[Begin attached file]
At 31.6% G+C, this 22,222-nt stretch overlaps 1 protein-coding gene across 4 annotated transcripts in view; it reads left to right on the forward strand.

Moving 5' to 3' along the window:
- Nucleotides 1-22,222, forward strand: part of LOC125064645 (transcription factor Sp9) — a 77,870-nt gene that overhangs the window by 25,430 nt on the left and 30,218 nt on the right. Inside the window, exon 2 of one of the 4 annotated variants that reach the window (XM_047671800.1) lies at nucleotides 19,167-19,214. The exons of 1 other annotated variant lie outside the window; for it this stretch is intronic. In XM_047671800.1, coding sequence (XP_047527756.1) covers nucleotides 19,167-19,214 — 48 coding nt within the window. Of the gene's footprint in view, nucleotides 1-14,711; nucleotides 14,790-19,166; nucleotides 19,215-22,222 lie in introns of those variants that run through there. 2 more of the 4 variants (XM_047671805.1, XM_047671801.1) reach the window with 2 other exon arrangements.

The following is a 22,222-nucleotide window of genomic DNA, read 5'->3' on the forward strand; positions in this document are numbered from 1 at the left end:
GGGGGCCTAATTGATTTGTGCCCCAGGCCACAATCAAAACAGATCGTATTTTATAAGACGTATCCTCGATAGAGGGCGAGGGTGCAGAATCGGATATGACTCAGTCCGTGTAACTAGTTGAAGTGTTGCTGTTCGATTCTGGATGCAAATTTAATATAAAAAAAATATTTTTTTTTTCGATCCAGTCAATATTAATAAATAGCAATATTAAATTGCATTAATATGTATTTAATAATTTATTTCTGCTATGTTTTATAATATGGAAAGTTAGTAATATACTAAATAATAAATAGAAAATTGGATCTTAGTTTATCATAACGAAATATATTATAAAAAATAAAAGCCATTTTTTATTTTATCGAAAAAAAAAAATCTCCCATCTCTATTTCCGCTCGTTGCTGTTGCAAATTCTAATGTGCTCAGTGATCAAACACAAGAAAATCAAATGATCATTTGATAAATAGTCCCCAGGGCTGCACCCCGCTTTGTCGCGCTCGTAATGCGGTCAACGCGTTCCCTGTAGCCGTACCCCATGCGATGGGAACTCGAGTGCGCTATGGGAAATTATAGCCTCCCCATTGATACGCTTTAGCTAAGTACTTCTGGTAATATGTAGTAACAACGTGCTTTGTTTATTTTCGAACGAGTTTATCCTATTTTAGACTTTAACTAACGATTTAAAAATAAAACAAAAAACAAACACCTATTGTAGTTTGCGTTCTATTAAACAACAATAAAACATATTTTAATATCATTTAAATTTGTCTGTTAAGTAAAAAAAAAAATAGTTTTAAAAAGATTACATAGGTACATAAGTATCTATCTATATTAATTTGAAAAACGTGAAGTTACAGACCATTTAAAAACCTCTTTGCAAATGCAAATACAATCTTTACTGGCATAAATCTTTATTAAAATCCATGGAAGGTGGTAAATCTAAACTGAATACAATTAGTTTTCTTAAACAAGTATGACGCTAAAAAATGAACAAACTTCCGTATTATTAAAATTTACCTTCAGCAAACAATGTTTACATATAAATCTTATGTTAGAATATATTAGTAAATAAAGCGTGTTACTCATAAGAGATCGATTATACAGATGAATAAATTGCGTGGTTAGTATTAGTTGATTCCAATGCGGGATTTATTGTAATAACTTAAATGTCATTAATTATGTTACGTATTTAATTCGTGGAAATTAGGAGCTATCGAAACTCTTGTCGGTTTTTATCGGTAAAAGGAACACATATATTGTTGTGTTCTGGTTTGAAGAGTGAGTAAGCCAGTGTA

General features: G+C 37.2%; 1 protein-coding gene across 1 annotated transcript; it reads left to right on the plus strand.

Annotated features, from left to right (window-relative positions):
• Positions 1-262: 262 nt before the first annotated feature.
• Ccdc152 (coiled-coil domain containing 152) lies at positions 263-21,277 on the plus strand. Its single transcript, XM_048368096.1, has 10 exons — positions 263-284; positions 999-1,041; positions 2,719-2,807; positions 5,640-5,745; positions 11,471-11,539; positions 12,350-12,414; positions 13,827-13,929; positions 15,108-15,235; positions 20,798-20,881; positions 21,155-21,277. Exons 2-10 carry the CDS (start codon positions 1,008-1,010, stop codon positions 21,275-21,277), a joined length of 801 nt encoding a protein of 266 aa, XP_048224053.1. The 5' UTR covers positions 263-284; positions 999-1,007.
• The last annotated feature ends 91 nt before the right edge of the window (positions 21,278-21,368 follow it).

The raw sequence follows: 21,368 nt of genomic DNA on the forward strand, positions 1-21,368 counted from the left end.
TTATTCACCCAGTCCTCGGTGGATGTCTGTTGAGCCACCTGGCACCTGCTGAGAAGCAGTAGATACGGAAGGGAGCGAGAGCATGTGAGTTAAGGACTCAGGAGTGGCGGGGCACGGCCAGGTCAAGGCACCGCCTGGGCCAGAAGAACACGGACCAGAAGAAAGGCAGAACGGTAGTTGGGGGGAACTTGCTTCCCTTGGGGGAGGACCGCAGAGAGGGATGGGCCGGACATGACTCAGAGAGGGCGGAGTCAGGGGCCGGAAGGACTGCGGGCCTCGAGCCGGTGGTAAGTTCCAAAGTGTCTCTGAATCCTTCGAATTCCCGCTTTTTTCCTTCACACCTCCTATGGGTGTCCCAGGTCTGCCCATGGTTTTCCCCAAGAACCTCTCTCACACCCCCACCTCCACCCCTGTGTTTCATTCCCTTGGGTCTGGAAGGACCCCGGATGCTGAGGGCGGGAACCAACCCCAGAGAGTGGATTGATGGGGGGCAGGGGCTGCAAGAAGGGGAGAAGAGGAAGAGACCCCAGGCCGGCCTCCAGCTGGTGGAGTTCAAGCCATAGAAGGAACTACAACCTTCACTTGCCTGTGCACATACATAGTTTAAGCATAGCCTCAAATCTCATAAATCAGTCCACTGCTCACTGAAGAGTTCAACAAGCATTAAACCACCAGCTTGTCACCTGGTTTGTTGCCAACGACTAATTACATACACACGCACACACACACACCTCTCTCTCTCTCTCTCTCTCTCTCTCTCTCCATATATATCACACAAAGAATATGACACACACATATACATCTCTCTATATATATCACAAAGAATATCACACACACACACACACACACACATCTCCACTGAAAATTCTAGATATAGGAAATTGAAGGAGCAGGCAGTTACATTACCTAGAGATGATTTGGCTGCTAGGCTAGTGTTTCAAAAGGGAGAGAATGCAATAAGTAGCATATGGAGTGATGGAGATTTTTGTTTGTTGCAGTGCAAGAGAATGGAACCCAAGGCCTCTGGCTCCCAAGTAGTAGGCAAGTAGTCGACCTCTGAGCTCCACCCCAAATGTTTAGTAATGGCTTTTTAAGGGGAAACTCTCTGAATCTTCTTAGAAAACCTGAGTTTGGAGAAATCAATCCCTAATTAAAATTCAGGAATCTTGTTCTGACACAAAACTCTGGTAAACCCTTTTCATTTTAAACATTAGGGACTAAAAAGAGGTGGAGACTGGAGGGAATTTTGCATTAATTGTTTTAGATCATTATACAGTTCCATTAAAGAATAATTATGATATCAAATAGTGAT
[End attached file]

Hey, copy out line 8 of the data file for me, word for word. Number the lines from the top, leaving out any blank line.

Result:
• Positions 1-262: 262 nt before the first annotated feature.